Do I usually look at snow in a spiritual way? Of course not. When snow arrives I have a variety of emotions: it will be pretty, but it means winter is really here. Snow will be a monstrous pain in the you know what to get out of the driveway, to get to work. Winter means cold and darkness, so while snow can be lovely, after the first experience each year I say – that’s enough!
Of course, like spirituality, we all experience weather differently. For the child it means snow men and snow angels. For the skier, snow is a blessing – it means the potential for enjoyment outdoors. For the gardener and the farmer, snow provides a protective cover for plants, and a source of much needed moisture. But all of us in New England have a relationship to snow.
We might ask, why are sunshine, light and warmth positive metaphors, including those we use in our spiritual lives? Science tells us that light – our source the sun – provides our world with energy needed to sustain life. Most of us see light as a positive force, and all spiritual traditions refer to light – to enlightenment. Because we constantly experience weather – dark and light, cold and warm, storm and calm – it is inevitable that we will create metaphors for our emotional and spiritual lives.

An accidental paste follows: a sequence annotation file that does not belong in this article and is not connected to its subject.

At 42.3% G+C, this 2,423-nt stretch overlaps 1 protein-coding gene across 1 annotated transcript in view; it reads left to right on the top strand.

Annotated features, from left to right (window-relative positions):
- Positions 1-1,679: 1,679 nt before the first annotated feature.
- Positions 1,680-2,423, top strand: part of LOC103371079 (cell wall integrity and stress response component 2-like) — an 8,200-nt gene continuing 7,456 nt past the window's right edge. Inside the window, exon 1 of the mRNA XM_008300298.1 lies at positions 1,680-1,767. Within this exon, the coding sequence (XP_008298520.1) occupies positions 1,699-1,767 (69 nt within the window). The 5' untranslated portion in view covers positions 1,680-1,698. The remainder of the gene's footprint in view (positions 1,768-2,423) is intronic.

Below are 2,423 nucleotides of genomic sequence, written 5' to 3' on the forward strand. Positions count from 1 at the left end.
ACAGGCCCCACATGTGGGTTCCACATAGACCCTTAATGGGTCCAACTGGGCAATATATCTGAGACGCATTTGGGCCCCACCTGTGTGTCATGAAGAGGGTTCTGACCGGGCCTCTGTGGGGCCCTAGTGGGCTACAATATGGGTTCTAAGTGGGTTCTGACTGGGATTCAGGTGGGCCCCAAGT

Actually, while I have just talked about weather conditions as opposites, weather can enable us to move away from these opposing dualities. We talk of days that are partly cloudy – a transition from sun to storm. We all relate to sunrise and dusk –the transition times between dark and light. We know that weather temperature doesn’t move directly from warm to cold, but has a period of change.
There are spiritual traditions that emphasize dualities: heaven and hell, good and evil… we prefer to see a more complex picture that reflects the complicated nature of our relationship. This non – dualistic approach was a major aspect of transcendentalism embraced by Emerson and Thoreau.
See the unity of spiritual experience across all faiths. See not the day versus night, storm versus calm, but the unifying experience of being alive…